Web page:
ELECTRONICS ON

18 August 2000




ELECTRONICS ON

PLOUGH CAN BE BIG ADVANTAGE

It looks good on paper, but

what are the practical

advantages of having

electronic controls on a

plough? To find out,

Peter Hill asked a user

who is convinced they

have benefits to offer

AS ploughs have become bigger and operators used to ever more sophisticated fingertip controls in tractor cabs, so fancy control systems have migrated to the humble mouldboard plough.

The "DEC" facility on the five- to seven-furrow 180-Series Delta-Furra semi-mounted implement was developed by Dowdeswell Engineering in conjunction with electronics and hydraulics specialists.

It includes a timer-regulated sequence for headland manoeuvres to ease the operators workload, together with a steering system for the depth/transport wheel that gets the plough round in smarter fashion and allows narrower headlands.

And, says the Warks-based company, it improves work rate through the course of a season by making it easier and less tiring for operators to use the plough.

Arable farmer Charles Stops helped with the original development programme and has run his own 180-Series for the past four years.

It is difficult to make comparisons without running implements side by side, he acknowledges. But he is convinced he would not want to be without power-operated controls.

"Using the system under manual control for ploughing headlands or working around obstacles reminds you how many control movements are needed," he says. "It takes more time and effort to use the plough manually because, it is more difficult to get the sequence just right every time."

Design challenge

One of the challenges for the designers was to produce an economical valve block that could direct oil to where it is needed for each operation within the headland turn procedure. Not to mention an electronics package simple enough to set up, but sophisticated enough to run the sequence and react to faults.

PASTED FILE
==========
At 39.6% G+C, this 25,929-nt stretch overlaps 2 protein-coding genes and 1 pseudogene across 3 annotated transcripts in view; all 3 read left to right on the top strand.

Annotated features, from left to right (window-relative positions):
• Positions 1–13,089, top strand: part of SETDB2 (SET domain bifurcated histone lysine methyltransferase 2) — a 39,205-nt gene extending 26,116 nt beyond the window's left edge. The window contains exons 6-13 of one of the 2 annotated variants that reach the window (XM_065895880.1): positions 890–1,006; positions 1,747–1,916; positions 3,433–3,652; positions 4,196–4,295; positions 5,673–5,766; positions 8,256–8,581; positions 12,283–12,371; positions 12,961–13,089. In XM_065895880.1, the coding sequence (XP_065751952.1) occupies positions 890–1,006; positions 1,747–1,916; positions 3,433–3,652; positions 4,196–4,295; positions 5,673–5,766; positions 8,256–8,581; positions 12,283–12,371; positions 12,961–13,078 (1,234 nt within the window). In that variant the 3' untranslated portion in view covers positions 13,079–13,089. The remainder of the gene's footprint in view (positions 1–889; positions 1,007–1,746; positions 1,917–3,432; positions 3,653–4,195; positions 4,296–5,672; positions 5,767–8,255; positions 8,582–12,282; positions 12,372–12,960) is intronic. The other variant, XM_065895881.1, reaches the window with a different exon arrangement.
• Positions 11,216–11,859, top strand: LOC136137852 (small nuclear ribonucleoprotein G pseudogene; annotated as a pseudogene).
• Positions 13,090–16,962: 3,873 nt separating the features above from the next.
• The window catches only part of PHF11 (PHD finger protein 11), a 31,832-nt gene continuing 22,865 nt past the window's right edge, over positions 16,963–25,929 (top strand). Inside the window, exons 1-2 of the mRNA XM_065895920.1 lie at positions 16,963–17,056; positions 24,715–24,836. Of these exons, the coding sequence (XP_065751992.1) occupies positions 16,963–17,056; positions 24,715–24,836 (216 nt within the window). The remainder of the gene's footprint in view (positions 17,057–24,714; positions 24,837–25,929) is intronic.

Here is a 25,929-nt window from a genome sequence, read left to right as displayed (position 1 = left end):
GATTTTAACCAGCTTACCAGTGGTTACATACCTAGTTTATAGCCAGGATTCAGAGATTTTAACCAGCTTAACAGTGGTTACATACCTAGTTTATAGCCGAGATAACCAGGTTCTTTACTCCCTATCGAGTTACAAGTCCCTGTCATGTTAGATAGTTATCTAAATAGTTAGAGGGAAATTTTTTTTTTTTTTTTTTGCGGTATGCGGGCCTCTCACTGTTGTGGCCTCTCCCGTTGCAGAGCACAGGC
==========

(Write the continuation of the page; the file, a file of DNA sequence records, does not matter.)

The "DEC" system is programmed much like a robot welder, simply by performing the required movements (in this case, those required for a headland turn) under manual control, then prompting it to "memorise" all movements.

With the control system then switched to "auto", the sequence is triggered by the operator raising the tractor linkage arms.

First, the back of the plough is lifted after the appropriate distance has been travelled – this is measured by a sensor on the land wheel – with the wheel then steering automatically to match the angle of the headstock pivot. The plough is closed from its extended working position, rolled over, then opened to the working position again.

At this point, the system waits until the "auto" button is pressed again. This makes allowance for any variation in the time taken to steer the tractor and implement round ready to head back into work. This time, the work entry sequence is activated, which amounts to lowering the back of the plough after the programmed time delay.

The 180-Series Delta Furra has clocked up more than 1520ha (3750 acres) of ploughing at The Paddocks Farm, Kibworth, Leics, over the past four years.

Easy to use

"We were looking for a larger plough and, at seven furrows, decided semi-mounted was the way to go to minimise stresses and strains on the tractor," says Mr Stops. "The electronic control system was part of the package and does a really good job."

Initially run behind a John Deere 7800, the latest combination – plough plus John Deere 8200 – makes a better, more stable outfit, probably because of the tractors longer wheel-base and more favourable weight distribution, Mr Stops believes.

"We plough on-land whenever possible to keep compaction to a minimum, and only drop into the furrow if it is very wet and we are short of traction," he says. "Being able to set the plough from the drivers seat saves messing about."

Although "T" turns produce the narrowest headlands, "P" turns are a bit quicker, he reckons, and make best use of the ploughs automatic sequence because this includes steering the rear-mounted depth/transport wheel to the same angle as the headstock pivot.

Now that the plough is available without its clever electronic control system, the inevitable question is whether the £2500 list price saving would tempt Mr Stops were he to replace the implement.

"That is difficult to say; it is a fair lump of money," he says. "It would depend on the deal, but now we have experienced it, I certainly would not want to be without it." &#42

Charles Stops: "We plough on-land whenever possible to keep compaction to a minimum."

Right: In-cab brains for the electronic sequencing system.

Round she comes – electronic control

automatically steers the depth/transport

wheel to match headstock pivot angle.

And back into work – it is a long plough, but carrying a seven-furrow implement puts unnecessary stresses and strains on the tractor, says Charles Stops. Note the almost level headland edge which can be achieved.


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